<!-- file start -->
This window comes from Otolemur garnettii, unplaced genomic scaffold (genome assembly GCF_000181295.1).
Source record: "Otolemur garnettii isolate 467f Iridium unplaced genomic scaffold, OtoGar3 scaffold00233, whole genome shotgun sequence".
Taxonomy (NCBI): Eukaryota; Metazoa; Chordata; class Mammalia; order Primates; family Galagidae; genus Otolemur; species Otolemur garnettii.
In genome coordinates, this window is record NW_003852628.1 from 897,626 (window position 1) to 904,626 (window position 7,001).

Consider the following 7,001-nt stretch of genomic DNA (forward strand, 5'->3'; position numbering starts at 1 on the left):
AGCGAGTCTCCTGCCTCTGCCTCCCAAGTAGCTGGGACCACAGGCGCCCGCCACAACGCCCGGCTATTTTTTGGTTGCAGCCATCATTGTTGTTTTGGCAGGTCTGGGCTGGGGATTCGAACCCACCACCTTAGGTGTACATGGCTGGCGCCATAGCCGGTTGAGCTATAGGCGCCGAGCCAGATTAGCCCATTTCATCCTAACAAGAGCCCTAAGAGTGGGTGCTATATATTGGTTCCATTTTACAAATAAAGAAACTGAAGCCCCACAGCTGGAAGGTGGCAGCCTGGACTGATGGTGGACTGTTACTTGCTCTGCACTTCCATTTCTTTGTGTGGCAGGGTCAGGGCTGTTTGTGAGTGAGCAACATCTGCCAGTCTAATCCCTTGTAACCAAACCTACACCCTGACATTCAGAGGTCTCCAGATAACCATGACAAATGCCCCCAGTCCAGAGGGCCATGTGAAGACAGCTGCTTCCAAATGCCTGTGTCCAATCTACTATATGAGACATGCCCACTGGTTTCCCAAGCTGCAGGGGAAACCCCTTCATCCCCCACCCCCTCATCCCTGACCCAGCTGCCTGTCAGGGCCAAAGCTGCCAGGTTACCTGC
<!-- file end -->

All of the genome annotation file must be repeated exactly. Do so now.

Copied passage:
This window comes from Otolemur garnettii, unplaced genomic scaffold (genome assembly GCF_000181295.1).
Source record: "Otolemur garnettii isolate 467f Iridium unplaced genomic scaffold, OtoGar3 scaffold00233, whole genome shotgun sequence".
Taxonomy (NCBI): Eukaryota; Metazoa; Chordata; class Mammalia; order Primates; family Galagidae; genus Otolemur; species Otolemur garnettii.
In genome coordinates, this window is record NW_003852628.1 from 897,626 (window position 1) to 904,626 (window position 7,001).

Consider the following 7,001-nt stretch of genomic DNA (forward strand, 5'->3'; position numbering starts at 1 on the left):
AGCGAGTCTCCTGCCTCTGCCTCCCAAGTAGCTGGGACCACAGGCGCCCGCCACAACGCCCGGCTATTTTTTGGTTGCAGCCATCATTGTTGTTTTGGCAGGTCTGGGCTGGGGATTCGAACCCACCACCTTAGGTGTACATGGCTGGCGCCATAGCCGGTTGAGCTATAGGCGCCGAGCCAGATTAGCCCATTTCATCCTAACAAGAGCCCTAAGAGTGGGTGCTATATATTGGTTCCATTTTACAAATAAAGAAACTGAAGCCCCACAGCTGGAAGGTGGCAGCCTGGACTGATGGTGGACTGTTACTTGCTCTGCACTTCCATTTCTTTGTGTGGCAGGGTCAGGGCTGTTTGTGAGTGAGCAACATCTGCCAGTCTAATCCCTTGTAACCAAACCTACACCCTGACATTCAGAGGTCTCCAGATAACCATGACAAATGCCCCCAGTCCAGAGGGCCATGTGAAGACAGCTGCTTCCAAATGCCTGTGTCCAATCTACTATATGAGACATGCCCACTGGTTTCCCAAGCTGCAGGGGAAACCCCTTCATCCCCCACCCCCTCATCCCTGACCCAGCTGCCTGTCAGGGCCAAAGCTGCCAGGTTACCTGC